You can sneak old Darthy into almost any pose and that’s great. I’ve had him beckoning to his son on Bespin, choking Captain Antilles, kneeling before Palpatine (my personal favorite pose), swinging his lightsaber with two hands (always important), and just standing around with his hands on his hips overseeing death and destruction. I’d say if he’s missing any articulation that you notice, it’s ball/socket elbows. He could have stood a little more poseability at the arms, but the angle-cut elbow joints are a good stand-in. This is a very worthy figure for poseability, and that’s the single biggest criteria for my personal approval of quality in Star Wars figures.
-Accessories: Hasbro didn’t go all out with Vader and accessories. None of the VOTC figures actually came with a whole lot of anything, and some of them didn’t even come with the weapon you’d have liked to have gotten (*cough*Leia*cough*). With Vader though, Hasbro kind of surprises you by giving you a lightsaber with a blade and one without that clips to his belt.
Both sabers are nicely sculpted and both feature a great black and silver paintjob. The hilt looks like it fits a removable blade too, but none were included with the figure. There is a hole at the end though like if you had an extra blade you could put it onto the saber hilt… if you wanted to.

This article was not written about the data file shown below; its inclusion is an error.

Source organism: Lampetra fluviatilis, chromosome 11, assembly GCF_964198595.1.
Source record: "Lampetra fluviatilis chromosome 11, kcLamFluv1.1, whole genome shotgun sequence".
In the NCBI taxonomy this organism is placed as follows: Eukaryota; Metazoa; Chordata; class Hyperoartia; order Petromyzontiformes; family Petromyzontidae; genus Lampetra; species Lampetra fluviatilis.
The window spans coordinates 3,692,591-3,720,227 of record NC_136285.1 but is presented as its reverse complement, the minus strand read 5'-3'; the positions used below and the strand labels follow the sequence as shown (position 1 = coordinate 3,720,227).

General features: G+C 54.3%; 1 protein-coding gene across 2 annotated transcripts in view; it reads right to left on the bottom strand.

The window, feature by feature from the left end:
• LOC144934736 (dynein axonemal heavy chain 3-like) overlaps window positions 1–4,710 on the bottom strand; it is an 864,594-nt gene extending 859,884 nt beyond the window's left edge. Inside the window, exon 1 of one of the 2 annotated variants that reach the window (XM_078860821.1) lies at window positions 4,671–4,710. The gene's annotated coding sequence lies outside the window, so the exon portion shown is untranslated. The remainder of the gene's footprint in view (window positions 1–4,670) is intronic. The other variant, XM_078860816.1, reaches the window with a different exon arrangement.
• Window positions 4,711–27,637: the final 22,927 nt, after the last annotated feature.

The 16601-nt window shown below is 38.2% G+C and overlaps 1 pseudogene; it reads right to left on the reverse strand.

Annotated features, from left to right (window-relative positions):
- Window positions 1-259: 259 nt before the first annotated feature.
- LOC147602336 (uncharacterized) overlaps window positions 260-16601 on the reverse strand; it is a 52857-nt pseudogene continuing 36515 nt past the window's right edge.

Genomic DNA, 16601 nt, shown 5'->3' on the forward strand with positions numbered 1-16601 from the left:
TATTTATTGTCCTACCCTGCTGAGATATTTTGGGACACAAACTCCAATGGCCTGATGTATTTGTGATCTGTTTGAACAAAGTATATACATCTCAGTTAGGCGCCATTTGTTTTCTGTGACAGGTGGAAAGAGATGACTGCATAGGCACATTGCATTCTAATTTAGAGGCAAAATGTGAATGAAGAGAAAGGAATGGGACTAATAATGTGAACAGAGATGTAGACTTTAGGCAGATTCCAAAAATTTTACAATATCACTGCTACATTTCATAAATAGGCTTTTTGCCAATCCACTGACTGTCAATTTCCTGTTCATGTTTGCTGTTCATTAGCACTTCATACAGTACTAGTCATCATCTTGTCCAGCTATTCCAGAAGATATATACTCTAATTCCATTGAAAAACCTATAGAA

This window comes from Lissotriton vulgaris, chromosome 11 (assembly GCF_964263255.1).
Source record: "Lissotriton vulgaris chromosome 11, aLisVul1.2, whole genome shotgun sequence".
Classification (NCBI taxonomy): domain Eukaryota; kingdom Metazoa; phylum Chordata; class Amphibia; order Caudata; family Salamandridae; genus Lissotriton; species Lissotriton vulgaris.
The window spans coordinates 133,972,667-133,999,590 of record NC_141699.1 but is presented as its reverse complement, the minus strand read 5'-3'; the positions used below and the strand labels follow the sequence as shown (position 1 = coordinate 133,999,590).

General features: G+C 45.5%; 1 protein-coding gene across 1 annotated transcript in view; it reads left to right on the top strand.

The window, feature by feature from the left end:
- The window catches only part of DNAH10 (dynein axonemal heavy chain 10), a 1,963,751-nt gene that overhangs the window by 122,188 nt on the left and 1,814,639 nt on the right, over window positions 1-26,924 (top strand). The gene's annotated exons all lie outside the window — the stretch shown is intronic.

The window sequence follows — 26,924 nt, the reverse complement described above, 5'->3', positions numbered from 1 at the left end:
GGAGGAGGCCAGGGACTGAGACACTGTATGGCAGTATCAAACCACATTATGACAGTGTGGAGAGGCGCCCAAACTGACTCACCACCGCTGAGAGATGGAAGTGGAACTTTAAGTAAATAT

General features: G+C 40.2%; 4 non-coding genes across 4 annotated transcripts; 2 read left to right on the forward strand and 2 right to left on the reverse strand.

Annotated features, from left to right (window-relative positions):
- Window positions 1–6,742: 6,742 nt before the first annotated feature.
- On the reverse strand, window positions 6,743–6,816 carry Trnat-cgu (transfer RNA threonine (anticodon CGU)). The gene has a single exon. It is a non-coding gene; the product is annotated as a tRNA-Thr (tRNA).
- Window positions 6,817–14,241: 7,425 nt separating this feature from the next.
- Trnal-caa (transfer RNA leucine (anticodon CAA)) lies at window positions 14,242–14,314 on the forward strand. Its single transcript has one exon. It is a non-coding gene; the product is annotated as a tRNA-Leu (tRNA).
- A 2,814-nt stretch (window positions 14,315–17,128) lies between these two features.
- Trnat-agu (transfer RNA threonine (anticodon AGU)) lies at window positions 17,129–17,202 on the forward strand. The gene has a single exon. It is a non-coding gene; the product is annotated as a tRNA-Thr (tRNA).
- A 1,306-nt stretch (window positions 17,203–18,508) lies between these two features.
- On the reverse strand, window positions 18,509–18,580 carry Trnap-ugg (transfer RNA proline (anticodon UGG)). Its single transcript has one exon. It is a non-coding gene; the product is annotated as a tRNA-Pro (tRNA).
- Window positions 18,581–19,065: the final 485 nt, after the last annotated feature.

With two accessories, you really feel like you got something out of Hasbro. The VOTC line hasn’t exactly been an extravaganza of gear for your figures, so I appreciated the two different saber bits. I won’t mention it separately really, but the fact the saber hilt clips to the belt is also a major positive in its own right. A nice detail added to the figure for collectors that I think all figures wielding lightsabers should have.
-Packaging: The packaging on the VOTC figures is probably the most ornate and eye-catching package for a Star Wars figure to-date. While the basic OTC line that shipped alongside the VOTC figures was nice, the VOTC definitely drew your attention as being something special.
A downside to the dazzling packaging was the cost, which like other features I’ll touch on that shortly in the “Cons” portion, however it was a cost a lot of people were willing to bite for “ultimate” versions of various figures.
The packaging is a recreation of the original vintage Kenner action figure cardbacks from the 1970’s and 1980’s. If you were like me, and can recall these figures adorning your local toy store (Ah, Children’s Palace… The days when a trip to the toy store meant something), then you no doubt have a feeling of nostalgia, just as Hasbro intended. The old style cardbacks are nice to see on the pegs, and they really do catch the eye like no modern packaging has been able to.
While Hasbro went to great lengths to recreate the front of the packaging, the back of the packaging was a modern style displaying 3 other figures from a specific wave. The waves were broken down into a Star Wars wave with the original Star Wars style card, an Empire Strikes back wave styled accordingly, and then a Return of the Jedi wave.